Things That Matter

Volunteer Firefighters From Mexico Went to Oregon to Help Their “Sister City” Contain the Unprecedented Fires

Just when you thought humanity has failed us, someone steps up and shows the world that the generosity of the human spirit is alive and well. 

Last week, a post on Reddit went viral of a group of volunteer firefighters from Guanajuato, Mexico who traveled to the city of Ashland, Oregon to help fight the wildfires that are blazing across the western state.

The fire department is called Heroico Cuerpo de Bomberos Voluntarios, the Heroic Volunteer Fire Department, in English.

The two towns have had a “sister city” relationship for over 50 years. Sister-city relationships are meant to “promote peace and understanding through exchanges that focus on arts and culture, youth and education, business and trade, and community development”.

The internet swiftly erupted into comments praising the volunteer firefighters for their bravery and comradery. “Mexico also sent relief during Katrina. Mexico and Canada are our best allies, always there for us regardless of the politics,” one commenter said. Another chimed in: “Welcome to Oregon, amigos. Mantenga una bota en el quemado.”

The troop of men who traveled from Mexico to the United States were identified as Captain Aldo Iván Ruiz, Captain Juan Armando Alvarez Villegas, Sargent Jorge Luis Anguiano Jasso, Sargent Luis Alfonso Campos Martínez and Miguel Ángel Hernández Lara. They were accompanied by the mayor of Guanajuato, Alejandro Navarro.

“We began the relief work,” Navarro wrote on Twitter. “Very moved by the terrible impact of the fire on families and their homes.”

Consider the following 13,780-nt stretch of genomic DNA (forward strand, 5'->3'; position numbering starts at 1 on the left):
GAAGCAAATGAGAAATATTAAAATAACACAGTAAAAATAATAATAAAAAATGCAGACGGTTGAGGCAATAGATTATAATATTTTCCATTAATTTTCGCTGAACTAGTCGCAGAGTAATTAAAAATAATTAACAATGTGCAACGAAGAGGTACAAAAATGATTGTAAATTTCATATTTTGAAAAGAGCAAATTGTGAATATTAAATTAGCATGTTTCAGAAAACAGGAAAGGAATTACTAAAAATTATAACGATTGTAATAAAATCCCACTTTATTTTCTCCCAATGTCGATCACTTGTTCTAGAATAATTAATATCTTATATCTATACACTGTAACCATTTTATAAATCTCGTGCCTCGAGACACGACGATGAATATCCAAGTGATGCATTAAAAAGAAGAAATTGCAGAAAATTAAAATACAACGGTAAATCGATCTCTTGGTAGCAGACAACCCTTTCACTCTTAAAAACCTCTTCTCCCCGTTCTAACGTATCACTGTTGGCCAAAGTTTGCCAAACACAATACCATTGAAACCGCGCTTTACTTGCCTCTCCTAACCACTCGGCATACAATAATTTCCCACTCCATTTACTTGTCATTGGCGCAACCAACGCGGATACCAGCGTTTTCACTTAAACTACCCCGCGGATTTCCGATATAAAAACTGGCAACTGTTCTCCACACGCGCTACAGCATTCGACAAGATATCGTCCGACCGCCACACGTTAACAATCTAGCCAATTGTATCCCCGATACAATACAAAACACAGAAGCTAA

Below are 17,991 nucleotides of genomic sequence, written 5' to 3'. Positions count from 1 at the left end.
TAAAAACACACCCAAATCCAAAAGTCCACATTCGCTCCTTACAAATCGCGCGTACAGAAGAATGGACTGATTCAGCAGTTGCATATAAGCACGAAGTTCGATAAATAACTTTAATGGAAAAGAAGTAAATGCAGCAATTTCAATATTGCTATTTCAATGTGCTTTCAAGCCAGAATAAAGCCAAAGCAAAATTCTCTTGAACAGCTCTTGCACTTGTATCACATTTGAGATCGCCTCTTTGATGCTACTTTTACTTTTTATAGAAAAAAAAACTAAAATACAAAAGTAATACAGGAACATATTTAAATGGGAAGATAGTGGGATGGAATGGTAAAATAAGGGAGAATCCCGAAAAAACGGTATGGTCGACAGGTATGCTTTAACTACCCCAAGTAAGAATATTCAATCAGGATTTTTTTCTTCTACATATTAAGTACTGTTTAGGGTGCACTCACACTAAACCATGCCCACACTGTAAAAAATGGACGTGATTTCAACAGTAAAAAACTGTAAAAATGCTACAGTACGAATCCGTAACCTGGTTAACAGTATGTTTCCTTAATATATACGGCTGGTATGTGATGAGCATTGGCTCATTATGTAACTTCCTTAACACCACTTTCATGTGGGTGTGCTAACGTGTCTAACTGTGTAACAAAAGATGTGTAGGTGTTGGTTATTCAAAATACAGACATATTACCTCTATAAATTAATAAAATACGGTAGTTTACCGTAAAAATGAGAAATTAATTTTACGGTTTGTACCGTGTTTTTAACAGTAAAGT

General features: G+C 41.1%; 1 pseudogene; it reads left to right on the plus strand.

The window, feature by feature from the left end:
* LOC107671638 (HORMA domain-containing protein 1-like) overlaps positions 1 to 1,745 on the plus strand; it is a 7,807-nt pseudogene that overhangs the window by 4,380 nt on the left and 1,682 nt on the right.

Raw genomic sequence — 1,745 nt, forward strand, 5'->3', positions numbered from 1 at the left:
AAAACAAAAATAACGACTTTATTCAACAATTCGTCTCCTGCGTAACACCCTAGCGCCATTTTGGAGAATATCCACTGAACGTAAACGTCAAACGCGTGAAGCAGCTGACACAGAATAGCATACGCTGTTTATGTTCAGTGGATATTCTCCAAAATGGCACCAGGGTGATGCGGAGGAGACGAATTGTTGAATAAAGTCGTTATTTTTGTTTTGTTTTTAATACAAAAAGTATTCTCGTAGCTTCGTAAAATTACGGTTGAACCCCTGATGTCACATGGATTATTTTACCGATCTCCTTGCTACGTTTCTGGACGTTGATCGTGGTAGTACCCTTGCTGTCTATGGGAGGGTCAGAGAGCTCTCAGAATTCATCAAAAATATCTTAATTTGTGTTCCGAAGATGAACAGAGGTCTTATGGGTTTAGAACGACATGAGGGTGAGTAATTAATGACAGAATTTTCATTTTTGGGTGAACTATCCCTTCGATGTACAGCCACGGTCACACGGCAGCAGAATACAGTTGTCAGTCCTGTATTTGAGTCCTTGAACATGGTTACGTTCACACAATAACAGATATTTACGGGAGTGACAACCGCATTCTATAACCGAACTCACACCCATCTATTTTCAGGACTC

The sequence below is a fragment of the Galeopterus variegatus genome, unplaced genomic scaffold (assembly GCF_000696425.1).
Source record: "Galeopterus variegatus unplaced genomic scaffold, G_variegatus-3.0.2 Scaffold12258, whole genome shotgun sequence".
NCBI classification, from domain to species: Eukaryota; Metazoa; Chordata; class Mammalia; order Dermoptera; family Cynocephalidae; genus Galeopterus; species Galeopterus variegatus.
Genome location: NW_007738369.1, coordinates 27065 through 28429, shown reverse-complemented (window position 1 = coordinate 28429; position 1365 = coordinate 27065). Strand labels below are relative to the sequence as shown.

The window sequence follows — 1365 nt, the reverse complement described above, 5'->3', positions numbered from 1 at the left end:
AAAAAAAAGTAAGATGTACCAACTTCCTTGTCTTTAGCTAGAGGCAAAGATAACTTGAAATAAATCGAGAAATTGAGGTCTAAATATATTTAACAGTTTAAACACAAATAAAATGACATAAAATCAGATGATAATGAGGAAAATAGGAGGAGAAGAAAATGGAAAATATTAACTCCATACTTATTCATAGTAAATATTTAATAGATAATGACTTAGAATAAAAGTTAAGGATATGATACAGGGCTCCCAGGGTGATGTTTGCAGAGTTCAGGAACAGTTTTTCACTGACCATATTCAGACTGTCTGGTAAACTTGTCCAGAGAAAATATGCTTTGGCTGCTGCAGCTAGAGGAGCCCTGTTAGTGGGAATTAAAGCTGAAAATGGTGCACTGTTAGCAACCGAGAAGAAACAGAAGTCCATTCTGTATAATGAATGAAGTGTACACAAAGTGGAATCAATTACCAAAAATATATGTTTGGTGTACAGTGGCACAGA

The Oregon wildfires are just one of the many that are blazing down the West Coast of the United States, taking people’s homes, land, and sometimes, their lives. In more than 1 million acres have burned and two dozen fires are still raging.

“Almost every year since becoming governor, I’ve witnessed historic fire seasons,” Oregon Governor Kate Brown recently said at a press conference. “Yet this is proving to be an unprecedented and significant fire event for our state.”

Experts are hypothesizing that these unprecedented fires are further evidence of the toll man-made climate change is having on the environment. 

via Getty Images

“I can’t think of any time over the last 100 years where we’ve had serial fire outbreaks, four years running,” said fire historian Stephen Pyne to the Washington Post. “That I can find no record of happening before,” he added. “That is the big switch; that is the phase change.”

Regardless of what has caused the fires, the bravery of these firefighters is worth commendable. Their actions are further proof that borders cannot contain the universal values of kindness, altruism, and brotherhood.